Enlightenment Intensives 2;

"The Connections" Issue 50: April 2008

I suspect most of us presume, in spite of our own better judgement, that an enlightenment experience is going to result in some instant wondrous transformation, some dramatic and permanent shift that results in us or someone else becoming an amazingly superhuman being.

This perception is re-inforced by the numerous descriptions of enlightenment which abound in spiritual literature, with their talk of Love, Glory, Joy and Perfection. Anyone feeling a draw to spirituality cannot help but be fascinated and riveted by this apparent promise of something which can deliver exactly the solution we think we want to the problem of being alive.

It does seem to be a fundamental part of the human condition to just want an answer. We want something that will make sense of life. We want something that just abruptly ends our doubt and confusion and suffering, just like that, leaving us peaceful and resolved and rid of our endless internal conflicts. Add to that a deep human need for love and acknowledgment, a desire to know whether we are alright or not, worth something or not, accepted or not - and it is easy to see what a weighty burden of expectation enlightenment has historically carried. No wonder many of us set off on Enlightenment Intensives and other spiritual retreats with great zeal, determined to get this great prize of the Absolute Truth (or as we really see it, the Absolute Answer) for ourselves.

But as we eventually find out, enlightenment is not an answer. It is just being directly conscious of the Truth of how things actually are. And as I mentioned in my last article, once a person has had a direct experience of the Absolute Truth, a moment of union with that which is always there, regardless of what they think, feel or believe, then their next task is to face the issue of what to do now their awareness of it has increased.

It can be unexpectedly frustrating to become conscious of Absolute Reality, finally reaching our cherished goal, only to realise after all the effort, strife and determination, that we are right back at the starting block once again. We went for what we wanted and found ourselves not with the solution to all our problems, but with the Truth. Only then do we realise they were never the same thing! Instead of finding the perfect answer to life's difficulties, we find ourselves instead with a burning question: how do I live my life, now that I have become conscious of the Truth?

Enlightenment experiences are a real gift. They give us an unparalleled opportunity to make profound changes in the way we are in the world. But there can be a vast difference between what enlightenment experiences actually give us and what we wanted them to provide. This realisation can be daunting and baffling at first. What now? We can think. I have my confusing life and I have the perfection of Truth. What do I do with both?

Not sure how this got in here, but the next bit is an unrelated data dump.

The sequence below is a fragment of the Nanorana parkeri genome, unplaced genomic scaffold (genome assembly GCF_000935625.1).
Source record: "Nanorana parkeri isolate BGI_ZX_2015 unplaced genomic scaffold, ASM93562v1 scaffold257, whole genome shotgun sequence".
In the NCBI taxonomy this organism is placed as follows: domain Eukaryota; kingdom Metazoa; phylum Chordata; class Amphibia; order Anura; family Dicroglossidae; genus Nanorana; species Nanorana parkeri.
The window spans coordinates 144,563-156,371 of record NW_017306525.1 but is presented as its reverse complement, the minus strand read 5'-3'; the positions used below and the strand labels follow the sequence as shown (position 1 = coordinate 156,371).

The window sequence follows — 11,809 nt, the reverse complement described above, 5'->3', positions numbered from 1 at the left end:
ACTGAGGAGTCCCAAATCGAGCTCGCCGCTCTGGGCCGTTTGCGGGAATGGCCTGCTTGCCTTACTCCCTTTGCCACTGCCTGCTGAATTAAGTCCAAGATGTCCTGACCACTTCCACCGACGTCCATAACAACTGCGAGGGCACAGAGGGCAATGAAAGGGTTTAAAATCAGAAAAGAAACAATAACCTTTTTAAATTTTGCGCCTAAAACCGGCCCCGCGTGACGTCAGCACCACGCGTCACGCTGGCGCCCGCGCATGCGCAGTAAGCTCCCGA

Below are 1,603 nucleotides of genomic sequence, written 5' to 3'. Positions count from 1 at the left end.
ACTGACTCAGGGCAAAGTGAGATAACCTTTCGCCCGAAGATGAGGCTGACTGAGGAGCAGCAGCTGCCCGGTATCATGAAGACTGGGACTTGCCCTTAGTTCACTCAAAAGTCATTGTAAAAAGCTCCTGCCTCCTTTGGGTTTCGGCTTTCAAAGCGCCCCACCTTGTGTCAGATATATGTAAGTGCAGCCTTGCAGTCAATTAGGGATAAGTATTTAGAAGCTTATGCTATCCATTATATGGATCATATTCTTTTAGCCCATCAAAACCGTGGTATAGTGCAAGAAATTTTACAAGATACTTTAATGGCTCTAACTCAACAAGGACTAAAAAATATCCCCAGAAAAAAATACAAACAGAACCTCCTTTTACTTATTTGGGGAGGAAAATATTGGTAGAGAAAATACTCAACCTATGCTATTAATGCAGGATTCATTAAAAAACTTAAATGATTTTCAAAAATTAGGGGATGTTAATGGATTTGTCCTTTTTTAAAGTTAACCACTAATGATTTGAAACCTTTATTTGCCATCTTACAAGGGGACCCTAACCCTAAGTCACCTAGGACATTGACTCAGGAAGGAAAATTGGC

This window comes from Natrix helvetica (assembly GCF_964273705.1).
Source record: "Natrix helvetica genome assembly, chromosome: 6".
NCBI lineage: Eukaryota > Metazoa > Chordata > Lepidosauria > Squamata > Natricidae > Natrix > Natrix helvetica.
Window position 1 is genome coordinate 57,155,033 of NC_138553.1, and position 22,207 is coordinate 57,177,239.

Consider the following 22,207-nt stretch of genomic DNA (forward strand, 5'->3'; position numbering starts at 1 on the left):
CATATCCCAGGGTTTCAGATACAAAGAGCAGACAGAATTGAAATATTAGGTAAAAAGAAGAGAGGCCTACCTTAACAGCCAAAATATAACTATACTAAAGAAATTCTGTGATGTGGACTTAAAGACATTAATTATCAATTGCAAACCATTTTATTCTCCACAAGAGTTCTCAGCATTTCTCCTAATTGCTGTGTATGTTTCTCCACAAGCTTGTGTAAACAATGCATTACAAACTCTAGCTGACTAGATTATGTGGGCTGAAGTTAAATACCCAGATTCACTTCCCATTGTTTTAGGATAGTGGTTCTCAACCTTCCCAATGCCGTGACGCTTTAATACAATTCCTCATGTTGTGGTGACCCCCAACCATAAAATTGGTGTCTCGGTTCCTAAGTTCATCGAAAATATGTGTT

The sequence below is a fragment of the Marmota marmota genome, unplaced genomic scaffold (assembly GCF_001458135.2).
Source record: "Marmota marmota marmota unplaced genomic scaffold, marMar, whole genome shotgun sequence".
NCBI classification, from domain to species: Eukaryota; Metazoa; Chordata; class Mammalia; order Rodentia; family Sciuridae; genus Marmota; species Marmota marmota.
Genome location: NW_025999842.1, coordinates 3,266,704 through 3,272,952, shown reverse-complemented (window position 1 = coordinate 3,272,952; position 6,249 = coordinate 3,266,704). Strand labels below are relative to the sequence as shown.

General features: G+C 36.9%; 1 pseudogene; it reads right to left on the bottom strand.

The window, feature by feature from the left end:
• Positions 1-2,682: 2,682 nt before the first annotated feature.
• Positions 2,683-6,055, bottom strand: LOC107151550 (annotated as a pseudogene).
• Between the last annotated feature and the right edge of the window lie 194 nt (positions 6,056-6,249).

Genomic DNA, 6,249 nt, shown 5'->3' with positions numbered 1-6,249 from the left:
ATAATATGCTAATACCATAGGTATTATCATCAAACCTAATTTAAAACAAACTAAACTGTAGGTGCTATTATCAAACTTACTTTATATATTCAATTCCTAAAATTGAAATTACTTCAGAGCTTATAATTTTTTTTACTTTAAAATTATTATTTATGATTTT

When I reflect on how this stage has generally unfolded for myself and others over the years, l notice how often the next steps on each person's spiritual path arise naturally in their consciousness following a direct experience of Truth. We may or may not decide to follow these steps but I do believe they are there. It is just that they are usually so simple and human and in some sense so unremarkable that we do not really give them much importance, let alone think of them as transformative. Yet in my experience it is following these very ordinary steps which often results over time in deep positive change in the life of the individual concerned, the key factor being their link with the person's original enlightenment experience.

In 1996, after participating in several three day Enlightenment Intensives, I took my first two week Enlightenment Intensive. I contemplated the question 'Who am I?' steadily for the whole retreat and in the last few days, after many ups and downs, I finally had an enlightenment experience - my first one ever. This banished at last my persistent fears that I was wasting my time and that this elusive goal, the Absolute Truth, was either a fiction, or something that only other people could contact. I had reached my goal and I was ecstatic.

Experiencing the Truth of myself on this occasion left me joyous for months, feeling more happy and carefree than I could ever remembered being. At the time I could not imagine that this state would ever leave me - and yet it did, a state of ordinariness gradually returning to my inner world, with life seeming just as difficult as ever. Something had changed for me though and remains changed to this day.

What affected me so deeply about my first enlightenment experience was actually something quite obvious and straight-forward. At the time I noticed most the pleasant and enjoyable states I was in for a while but looking back more than 10 years after the event, these states seem now to me to be the least important elements of all that happened.